Yup, as you can see, this set up is actually working, pumping water! Water is a constant problem in drought prone Matabeleland. This borehole is on a farm that used to be part of Anglesea, and is now resettled. They struggle to keep it running, and in return for helping them (with the logistics, like sheer legs and block-and-tackles) they supply us with water. They pump every couple of days, and its a fairly social affair:
This guy, below, came galloping in on his “ferrari” and made his dad mad, cos he nearly had a prang!
From the borehole, the water is pumped into the tank pictured, and then sent up to “us” on the hill about a kilometre away. From there its gravity fed to Anglesea. I, of course, climbed the hill!
This view is looking right at Bambata Cave.
I took a fair number of photos up there, which I have put into a gallery:
Farms, such as Whitby which have been divided up into small plots look much like “Communal Areas, or Tribal Trust Lands,” with traditional homes. I took these videos shortly after this visit. https://www.youtube.com/watch?v=NnCcBIImJ_k
I leave you today with a photo of a flat topped thorn tree, classic Matopos rocks in the background.
All my photos are taken in RAW and can be printed in A2 (comfortably) although some people bought them from me and printed to A1 without losing too much detail. Generally I donate any money raised to charity (recently it’s been to keep the farm kids occupied learning, during COVID lockdown) but I want to either get my camera fixed, (its got some marks on the inside of the lens) or replace it.
So, please drop me an email on email@example.com if you would like one hanging on your wall.
Something always grabs me, when I see a tree like this, valiantly clawing on to life with its fingernails!
I like to think we have something in common! In my next life, I’d like to come back as a tree. I would love to have a view of the Matopos like this one does!
It’s the same tree in both pics, just I liked the “path” of grass leading to the tree in the second photo.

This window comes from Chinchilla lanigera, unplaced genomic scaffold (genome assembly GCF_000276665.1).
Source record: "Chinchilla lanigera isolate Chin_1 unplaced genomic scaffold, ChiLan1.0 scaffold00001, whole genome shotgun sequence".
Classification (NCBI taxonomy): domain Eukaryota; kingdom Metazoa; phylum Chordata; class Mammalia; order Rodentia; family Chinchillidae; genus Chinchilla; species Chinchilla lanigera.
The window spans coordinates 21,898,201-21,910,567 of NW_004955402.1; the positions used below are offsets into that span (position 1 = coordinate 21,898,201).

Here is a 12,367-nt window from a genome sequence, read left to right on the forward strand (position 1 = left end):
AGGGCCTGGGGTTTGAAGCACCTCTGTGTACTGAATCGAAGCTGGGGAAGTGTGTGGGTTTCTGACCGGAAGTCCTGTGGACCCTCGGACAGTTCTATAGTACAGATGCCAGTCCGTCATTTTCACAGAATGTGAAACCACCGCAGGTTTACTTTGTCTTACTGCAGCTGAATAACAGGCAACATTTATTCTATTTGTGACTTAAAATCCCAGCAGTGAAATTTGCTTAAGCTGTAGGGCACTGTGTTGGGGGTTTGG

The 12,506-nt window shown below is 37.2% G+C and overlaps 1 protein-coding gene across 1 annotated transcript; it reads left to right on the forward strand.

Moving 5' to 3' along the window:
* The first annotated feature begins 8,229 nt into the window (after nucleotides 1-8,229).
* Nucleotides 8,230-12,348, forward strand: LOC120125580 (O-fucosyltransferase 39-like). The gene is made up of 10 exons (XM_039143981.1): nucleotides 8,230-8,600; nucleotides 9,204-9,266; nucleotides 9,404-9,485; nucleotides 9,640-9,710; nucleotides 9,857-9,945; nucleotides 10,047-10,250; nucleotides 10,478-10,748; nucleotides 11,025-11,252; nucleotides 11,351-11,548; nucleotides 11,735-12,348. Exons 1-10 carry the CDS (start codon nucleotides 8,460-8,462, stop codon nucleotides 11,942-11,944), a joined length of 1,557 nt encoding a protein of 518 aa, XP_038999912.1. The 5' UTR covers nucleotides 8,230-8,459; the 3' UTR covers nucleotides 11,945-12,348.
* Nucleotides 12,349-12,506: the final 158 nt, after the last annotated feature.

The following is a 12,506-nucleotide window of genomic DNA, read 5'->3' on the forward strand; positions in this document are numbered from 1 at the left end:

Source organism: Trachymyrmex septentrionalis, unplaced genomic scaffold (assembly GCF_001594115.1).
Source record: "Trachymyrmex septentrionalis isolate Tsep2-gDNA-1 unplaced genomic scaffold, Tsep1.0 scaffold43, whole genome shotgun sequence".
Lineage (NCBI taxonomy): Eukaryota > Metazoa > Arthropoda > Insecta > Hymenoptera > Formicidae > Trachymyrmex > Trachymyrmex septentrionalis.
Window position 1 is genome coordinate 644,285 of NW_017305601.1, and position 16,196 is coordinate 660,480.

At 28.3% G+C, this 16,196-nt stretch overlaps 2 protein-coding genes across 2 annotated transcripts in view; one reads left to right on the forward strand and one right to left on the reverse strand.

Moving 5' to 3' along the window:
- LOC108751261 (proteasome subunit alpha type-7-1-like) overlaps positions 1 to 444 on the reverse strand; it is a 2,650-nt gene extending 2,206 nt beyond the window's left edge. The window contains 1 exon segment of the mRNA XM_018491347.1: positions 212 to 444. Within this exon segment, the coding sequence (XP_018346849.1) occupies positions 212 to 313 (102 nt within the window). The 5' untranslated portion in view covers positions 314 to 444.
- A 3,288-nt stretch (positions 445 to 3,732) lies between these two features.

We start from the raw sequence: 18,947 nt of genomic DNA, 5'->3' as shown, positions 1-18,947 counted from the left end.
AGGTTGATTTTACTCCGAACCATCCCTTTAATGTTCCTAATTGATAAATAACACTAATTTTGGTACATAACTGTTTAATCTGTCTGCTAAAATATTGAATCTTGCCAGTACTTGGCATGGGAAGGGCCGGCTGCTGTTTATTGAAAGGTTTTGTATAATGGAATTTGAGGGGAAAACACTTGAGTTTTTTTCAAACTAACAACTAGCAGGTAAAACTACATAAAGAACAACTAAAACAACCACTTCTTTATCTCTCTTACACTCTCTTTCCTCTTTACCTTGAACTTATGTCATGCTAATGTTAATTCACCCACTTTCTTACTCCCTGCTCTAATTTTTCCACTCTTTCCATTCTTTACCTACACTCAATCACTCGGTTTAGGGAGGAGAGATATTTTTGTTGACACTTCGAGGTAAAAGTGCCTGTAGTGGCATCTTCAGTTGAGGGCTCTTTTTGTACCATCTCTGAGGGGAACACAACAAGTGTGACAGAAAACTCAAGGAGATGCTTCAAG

Just down the hill from here, is a spring where lots of wild-life drink (which is why the paddock is named “Springs!”) Someone obviously cut this tree back (or maybe an animal ate it) and its fighting back!
Amazing, hey? It must be a fig tree – perhaps a strangler (ha ha) cos it’s really trying to hang on to life and that rock!
I leave you today with this image, also taken on that same kopjie of a lone tree – it was after sunset and the cold winter colours only, showed against the silhouette
This grove of Mopane trees spans two paddocks, on Anglesea Farm. I took the photos on this post checking the fence between them. The bulls had had a big fight and totally annihilated the fence and one of them had lost his little horn in the fight and had to be taken away for treatment.
I love it when the Mopane are this lovely yellow/orange colour.
This photo above, has made it into my “all time favorites” folder in my photo catalogue. It has all the elements I love: mopane trees of course, a road to draw your eye, the kopjie in the background and that sky!!! I also like the shadows in the foreground.
Its very hard for me to choose which one I like most in this series!
There has always been something wrong with the composition in this photo, Im not sure exactly what. However, it has always been popular, so I’ll post it here.
It’s hot, dry and dusty at this time of the year in Matabeleland and these red leaves provide a delightful highlight in the landscape.
The tree, featured above, is a Mukwa.
That grassy patch in the foreground, is actually someone’s field! No ploughing yet, of course, but in a few months after the first heavy rains, the farmers will be in there with their donkeys or oxen, ploughing.
One of the nice things, on Anglesea Farm, apart from the soft sand underfoot, is that firebreaks are cut along the fence-lines and the thorn trees cut. It makes walking, and more importantly, riding so much more pleasurable. There is nothing worse than grass seeds in your socks, or saddle-blankets! I took a walk along the Melusi/Bedza2 fence-line to check on this fire-break and took these photos:
It was fairly early in the morning, but well after sunrise. This view is looking south, to the range of hills that run alongside the entrance road.
I do so love that wonkey fence!
My last photo was taken looking back along the way I’d come. It features a Mangwe tree (there are heaps of them in these paddocks – a bit invasive, since the elephants no longer come through here) useful for fencing posts and droppers. I love the silvery leaves, and later, when they die off, they make excellent foregrounds for sunsets and sunrises!!!